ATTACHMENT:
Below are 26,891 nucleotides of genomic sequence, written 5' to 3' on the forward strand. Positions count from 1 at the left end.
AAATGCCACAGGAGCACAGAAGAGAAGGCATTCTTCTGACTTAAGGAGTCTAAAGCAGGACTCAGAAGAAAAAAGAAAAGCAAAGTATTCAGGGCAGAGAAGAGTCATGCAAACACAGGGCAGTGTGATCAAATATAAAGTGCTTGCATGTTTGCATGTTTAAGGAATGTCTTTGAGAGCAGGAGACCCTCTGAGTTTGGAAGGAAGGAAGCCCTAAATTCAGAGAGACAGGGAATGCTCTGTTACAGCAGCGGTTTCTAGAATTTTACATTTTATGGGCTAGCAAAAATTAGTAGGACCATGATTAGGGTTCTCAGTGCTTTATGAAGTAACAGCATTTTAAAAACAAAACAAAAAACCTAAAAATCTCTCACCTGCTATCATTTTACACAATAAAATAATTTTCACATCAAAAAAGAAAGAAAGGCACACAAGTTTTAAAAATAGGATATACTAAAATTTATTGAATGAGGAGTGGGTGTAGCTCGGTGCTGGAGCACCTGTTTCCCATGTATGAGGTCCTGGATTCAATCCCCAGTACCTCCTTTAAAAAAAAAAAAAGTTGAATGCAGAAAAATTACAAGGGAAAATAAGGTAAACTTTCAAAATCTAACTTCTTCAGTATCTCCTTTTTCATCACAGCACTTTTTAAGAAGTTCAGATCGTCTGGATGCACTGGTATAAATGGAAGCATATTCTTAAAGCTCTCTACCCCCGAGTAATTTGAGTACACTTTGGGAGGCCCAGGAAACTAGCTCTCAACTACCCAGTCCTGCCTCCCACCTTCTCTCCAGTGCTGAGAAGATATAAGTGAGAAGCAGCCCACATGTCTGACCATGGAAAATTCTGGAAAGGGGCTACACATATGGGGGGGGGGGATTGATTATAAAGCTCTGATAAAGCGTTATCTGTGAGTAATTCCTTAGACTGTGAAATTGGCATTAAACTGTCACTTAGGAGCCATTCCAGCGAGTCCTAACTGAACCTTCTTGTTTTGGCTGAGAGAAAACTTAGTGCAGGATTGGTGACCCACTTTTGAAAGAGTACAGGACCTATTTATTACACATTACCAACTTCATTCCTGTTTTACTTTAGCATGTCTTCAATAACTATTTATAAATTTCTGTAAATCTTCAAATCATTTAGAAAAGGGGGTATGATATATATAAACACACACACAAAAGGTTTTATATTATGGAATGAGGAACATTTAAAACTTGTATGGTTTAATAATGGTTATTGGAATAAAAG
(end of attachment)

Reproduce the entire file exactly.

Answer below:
Below are 26,891 nucleotides of genomic sequence, written 5' to 3' on the forward strand. Positions count from 1 at the left end.
AAATGCCACAGGAGCACAGAAGAGAAGGCATTCTTCTGACTTAAGGAGTCTAAAGCAGGACTCAGAAGAAAAAAGAAAAGCAAAGTATTCAGGGCAGAGAAGAGTCATGCAAACACAGGGCAGTGTGATCAAATATAAAGTGCTTGCATGTTTGCATGTTTAAGGAATGTCTTTGAGAGCAGGAGACCCTCTGAGTTTGGAAGGAAGGAAGCCCTAAATTCAGAGAGACAGGGAATGCTCTGTTACAGCAGCGGTTTCTAGAATTTTACATTTTATGGGCTAGCAAAAATTAGTAGGACCATGATTAGGGTTCTCAGTGCTTTATGAAGTAACAGCATTTTAAAAACAAAACAAAAAACCTAAAAATCTCTCACCTGCTATCATTTTACACAATAAAATAATTTTCACATCAAAAAAGAAAGAAAGGCACACAAGTTTTAAAAATAGGATATACTAAAATTTATTGAATGAGGAGTGGGTGTAGCTCGGTGCTGGAGCACCTGTTTCCCATGTATGAGGTCCTGGATTCAATCCCCAGTACCTCCTTTAAAAAAAAAAAAAGTTGAATGCAGAAAAATTACAAGGGAAAATAAGGTAAACTTTCAAAATCTAACTTCTTCAGTATCTCCTTTTTCATCACAGCACTTTTTAAGAAGTTCAGATCGTCTGGATGCACTGGTATAAATGGAAGCATATTCTTAAAGCTCTCTACCCCCGAGTAATTTGAGTACACTTTGGGAGGCCCAGGAAACTAGCTCTCAACTACCCAGTCCTGCCTCCCACCTTCTCTCCAGTGCTGAGAAGATATAAGTGAGAAGCAGCCCACATGTCTGACCATGGAAAATTCTGGAAAGGGGCTACACATATGGGGGGGGGGGATTGATTATAAAGCTCTGATAAAGCGTTATCTGTGAGTAATTCCTTAGACTGTGAAATTGGCATTAAACTGTCACTTAGGAGCCATTCCAGCGAGTCCTAACTGAACCTTCTTGTTTTGGCTGAGAGAAAACTTAGTGCAGGATTGGTGACCCACTTTTGAAAGAGTACAGGACCTATTTATTACACATTACCAACTTCATTCCTGTTTTACTTTAGCATGTCTTCAATAACTATTTATAAATTTCTGTAAATCTTCAAATCATTTAGAAAAGGGGGTATGATATATATAAACACACACACAAAAGGTTTTATATTATGGAATGAGGAACATTTAAAACTTGTATGGTTTAATAATGGTTATTGGAATAAAAG